Kremlin talks on Ukraine yield little but agreement to keep talking


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German Chancellor Angela Merkel, Russia's President Vladimir Putin and French President Francois Hollande attend a meeting on resolving the Ukraine crisis at the Kremlin in Moscow February 6, 2015. German Chancellor Angela Merkel, Russia's President Vladimir Putin and French President Francois Hollande attend a meeting on resolving the Ukraine crisis at the Kremlin in Moscow February 6, 2015.


The leaders of France and Germany flew out of Moscow in the dead of night after five hours of talks with Vladimir Putin on Friday, with little to announce to end fighting in Ukraine beyond a promise to keep talking.
None of the leaders spoke publicly after the meeting, which ended around midnight with President Francois Hollande and Chancellor Angela Merkel whisked straight from the Kremlin back to the airport.
The French and German leaders had held similar late talks the night before with Ukrainian President Petro Poroshenko, part of a last-ditch push for a breakthrough before EU leaders consider new financial sanctions against Russia next week.
European officials had played down expectations ahead of the Moscow talks, expressing doubt that Putin would compromise while pro-Russian rebels are advancing on the ground.
Afterwards, Moscow and Berlin both described a commitment to work on a "possible joint document" on restoring a collapsed peace deal signed last September in Minsk, Belarus. The document would include ideas proposed by the leaders of France, Germany, Russia and Ukraine, who would all speak in a conference call on Sunday.
But there was no public word of any agreement on the crucial issue of whether rebels would withdraw from territory they have seized since last year's truce collapsed.
In a sign of the tense atmosphere, the French and German leaders had gone straight into the Kremlin for the talks without the usual diplomatic niceties of a welcoming handshake for the cameras. They emerged only for a stiff photo opportunity.
On the ground, a brief truce was organized on Friday so trapped civilians could reach safety from Debaltseve, a government-held railway hub nearly encircled by rebel forces who have made it the target of their advance.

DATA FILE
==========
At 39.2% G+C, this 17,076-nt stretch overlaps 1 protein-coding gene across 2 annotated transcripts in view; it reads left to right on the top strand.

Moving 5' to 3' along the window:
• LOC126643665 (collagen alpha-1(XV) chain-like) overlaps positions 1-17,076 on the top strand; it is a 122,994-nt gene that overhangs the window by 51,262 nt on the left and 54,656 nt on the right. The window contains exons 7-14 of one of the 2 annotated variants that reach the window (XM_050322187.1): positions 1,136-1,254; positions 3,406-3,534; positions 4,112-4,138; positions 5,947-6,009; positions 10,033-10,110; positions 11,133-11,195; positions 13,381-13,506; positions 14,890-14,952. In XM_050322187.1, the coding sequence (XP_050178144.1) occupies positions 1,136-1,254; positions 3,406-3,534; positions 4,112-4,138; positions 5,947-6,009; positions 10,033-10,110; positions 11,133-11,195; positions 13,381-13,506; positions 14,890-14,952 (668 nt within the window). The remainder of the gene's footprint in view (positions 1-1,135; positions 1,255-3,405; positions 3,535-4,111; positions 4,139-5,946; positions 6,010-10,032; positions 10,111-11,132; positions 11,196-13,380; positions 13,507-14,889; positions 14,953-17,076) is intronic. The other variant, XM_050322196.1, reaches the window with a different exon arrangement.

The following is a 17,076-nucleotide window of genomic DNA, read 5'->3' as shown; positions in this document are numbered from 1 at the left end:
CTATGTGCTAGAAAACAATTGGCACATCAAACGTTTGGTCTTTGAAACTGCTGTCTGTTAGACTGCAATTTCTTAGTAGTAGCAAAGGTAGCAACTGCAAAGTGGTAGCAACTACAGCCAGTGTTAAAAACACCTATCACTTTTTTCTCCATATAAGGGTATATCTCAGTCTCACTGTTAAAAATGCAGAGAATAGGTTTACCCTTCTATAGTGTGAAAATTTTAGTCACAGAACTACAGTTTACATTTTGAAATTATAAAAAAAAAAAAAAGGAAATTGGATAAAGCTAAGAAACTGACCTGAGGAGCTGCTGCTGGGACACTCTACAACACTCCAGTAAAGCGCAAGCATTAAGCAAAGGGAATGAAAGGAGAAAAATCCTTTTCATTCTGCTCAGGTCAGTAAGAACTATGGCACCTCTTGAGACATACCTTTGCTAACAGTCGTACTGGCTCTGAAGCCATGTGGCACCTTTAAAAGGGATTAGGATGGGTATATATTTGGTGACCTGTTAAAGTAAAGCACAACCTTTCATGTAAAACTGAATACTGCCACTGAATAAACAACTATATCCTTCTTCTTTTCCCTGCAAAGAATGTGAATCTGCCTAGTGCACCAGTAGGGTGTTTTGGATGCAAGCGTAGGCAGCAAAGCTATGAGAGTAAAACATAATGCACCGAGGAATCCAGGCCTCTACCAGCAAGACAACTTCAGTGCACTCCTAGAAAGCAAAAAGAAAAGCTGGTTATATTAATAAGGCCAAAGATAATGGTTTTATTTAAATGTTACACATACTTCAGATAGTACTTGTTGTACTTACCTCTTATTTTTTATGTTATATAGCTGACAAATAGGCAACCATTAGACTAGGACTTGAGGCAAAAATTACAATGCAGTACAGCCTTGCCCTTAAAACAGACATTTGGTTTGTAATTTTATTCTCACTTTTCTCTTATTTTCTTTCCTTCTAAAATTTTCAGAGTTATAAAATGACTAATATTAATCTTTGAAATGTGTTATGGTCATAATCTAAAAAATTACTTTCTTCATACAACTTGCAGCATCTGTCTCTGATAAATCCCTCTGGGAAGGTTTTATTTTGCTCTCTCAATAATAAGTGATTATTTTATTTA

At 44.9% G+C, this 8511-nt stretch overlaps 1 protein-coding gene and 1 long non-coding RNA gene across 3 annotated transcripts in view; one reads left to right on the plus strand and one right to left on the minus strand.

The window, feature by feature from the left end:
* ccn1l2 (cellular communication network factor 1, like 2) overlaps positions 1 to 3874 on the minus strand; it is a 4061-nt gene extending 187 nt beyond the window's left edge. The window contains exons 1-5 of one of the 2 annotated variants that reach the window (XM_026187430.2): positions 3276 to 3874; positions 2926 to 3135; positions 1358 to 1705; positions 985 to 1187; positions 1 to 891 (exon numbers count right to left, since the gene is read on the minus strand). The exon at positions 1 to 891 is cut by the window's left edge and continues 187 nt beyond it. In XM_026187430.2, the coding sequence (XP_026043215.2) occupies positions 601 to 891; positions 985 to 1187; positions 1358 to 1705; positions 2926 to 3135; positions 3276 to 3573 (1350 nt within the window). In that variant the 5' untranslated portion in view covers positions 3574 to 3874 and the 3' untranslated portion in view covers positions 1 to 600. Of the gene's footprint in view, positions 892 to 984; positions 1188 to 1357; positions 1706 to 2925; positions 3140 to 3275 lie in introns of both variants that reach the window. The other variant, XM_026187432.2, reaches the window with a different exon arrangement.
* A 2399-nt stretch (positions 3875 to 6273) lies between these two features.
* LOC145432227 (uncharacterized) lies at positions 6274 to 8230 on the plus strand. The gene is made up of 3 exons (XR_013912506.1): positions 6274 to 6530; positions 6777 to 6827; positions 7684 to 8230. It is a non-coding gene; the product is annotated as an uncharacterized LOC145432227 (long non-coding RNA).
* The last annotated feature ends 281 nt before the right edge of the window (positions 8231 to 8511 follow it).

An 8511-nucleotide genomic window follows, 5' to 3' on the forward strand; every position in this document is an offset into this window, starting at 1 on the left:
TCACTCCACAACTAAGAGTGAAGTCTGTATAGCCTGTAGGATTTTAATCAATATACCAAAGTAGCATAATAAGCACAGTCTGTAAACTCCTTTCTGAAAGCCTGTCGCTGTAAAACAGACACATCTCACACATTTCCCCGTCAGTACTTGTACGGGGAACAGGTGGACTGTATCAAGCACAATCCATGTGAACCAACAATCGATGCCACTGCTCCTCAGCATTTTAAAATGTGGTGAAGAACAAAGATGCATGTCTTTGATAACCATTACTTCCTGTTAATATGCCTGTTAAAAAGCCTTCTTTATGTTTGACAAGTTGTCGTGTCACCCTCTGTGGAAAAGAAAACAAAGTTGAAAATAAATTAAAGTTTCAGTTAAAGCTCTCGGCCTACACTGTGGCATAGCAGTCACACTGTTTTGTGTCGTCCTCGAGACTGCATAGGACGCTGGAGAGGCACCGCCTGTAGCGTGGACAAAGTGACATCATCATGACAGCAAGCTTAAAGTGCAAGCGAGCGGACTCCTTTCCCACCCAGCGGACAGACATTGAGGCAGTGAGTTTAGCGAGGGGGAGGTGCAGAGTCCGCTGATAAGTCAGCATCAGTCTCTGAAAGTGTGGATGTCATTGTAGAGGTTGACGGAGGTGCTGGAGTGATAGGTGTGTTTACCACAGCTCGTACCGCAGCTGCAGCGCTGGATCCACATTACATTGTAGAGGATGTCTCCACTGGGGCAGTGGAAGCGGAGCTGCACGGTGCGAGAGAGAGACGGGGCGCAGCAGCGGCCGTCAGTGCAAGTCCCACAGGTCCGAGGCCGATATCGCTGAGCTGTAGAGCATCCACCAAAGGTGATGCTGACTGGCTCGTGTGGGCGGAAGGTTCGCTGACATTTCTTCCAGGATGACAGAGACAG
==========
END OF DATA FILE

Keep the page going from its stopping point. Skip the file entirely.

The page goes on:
Both sides sent convoys of buses, giving residents a choice to evacuate to government or rebel territory. The government buses left full; the rebel buses left mostly empty.
"The last two weeks were hell," said Artem Nikishin, 31, boarding a bus to the government-held town of Slaviansk with his wife and two sons. "This is our property now," he said, pointing to several bags and a parcel wrapped in a blanket.
U.S. arms
The West accuses Russia of backing an advance in recent weeks by rebels fighting for territory Putin has called "New Russia", which scuppered the ceasefire agreed last September, reviving a conflict that has killed more than 5,000 people.
Moscow denies it is involved.
This week, Washington has begun openly hinting it could arm Ukraine's military. That has exposed a potential rift with its main European allies, which argue the move would backfire, by escalating the conflict without giving Ukraine the means to win.
U.S. General Philip Breedlove, the top military commander in NATO, implied that he favored sending weapons, telling a security conference in Munich that the West should use "all the tools in the toolbag".
But German Defense Minister Ursula von der Leyen told the same conference: "Are we sure that we would be improving the situation for the people in Ukraine by delivering weapons? Are we really sure that Ukraine can win against the Russian military machine?"
Western countries accuse Putin of sending funds, heavy weapons and troops to back pro-Russian separatists who launched an offensive in January, when a five-month-old truce finally collapsed. Moscow denies assisting the rebels.
Since launching their offensive, the rebels have made major advances and acted in response to heavy shelling by Ukrainian government forces. Kiev and its Western allies want any new ceasefire to require the rebels to give up those new gains.
A statement on Poroshenko's website after Thursday night's talks in Kiev said the sides had expressed the hope that Russia had an interest in a peaceful solution.
Ukrainian Prime Minister Arseny Yatseniuk in Kiev made an undisguised pitch for military help.
"Peace in Europe depends on peace in Ukraine and for us to achieve that peace Ukraine must have the means to defend itself. Not in offensive operations, but in defense operations," he said.
Ukraine wants "lethal" aid such as anti-tank weapons to help it fight the heavy battle tanks it says the rebels have received from Moscow, as well as "non-lethal" equipment like night vision goggles and radar to detect where artillery is fired from.
Reuters journalists who reached the besieged government garrison of Debaltseve with the humanitarian convoys on Friday saw buildings shattered and walls blasted open with shells. Even as the evacuation was taking place, the town's Ukrainian army defenders kept up regular howitzer and mortar fire at separatists beyond the town's perimeter.
In the center, dozens of Ukrainian troops in full battle gear mingled with civilians waiting either to receive humanitarian aid or board the buses out.
A soldier who only used his nickname of "the student" said they were determined to hold Debaltseve.
"We will win this battle. We do not need American weapons... what we need is our fighting spirit. As long as we have it, we will defeat these Russian servants in Donetsk and Putin himself."

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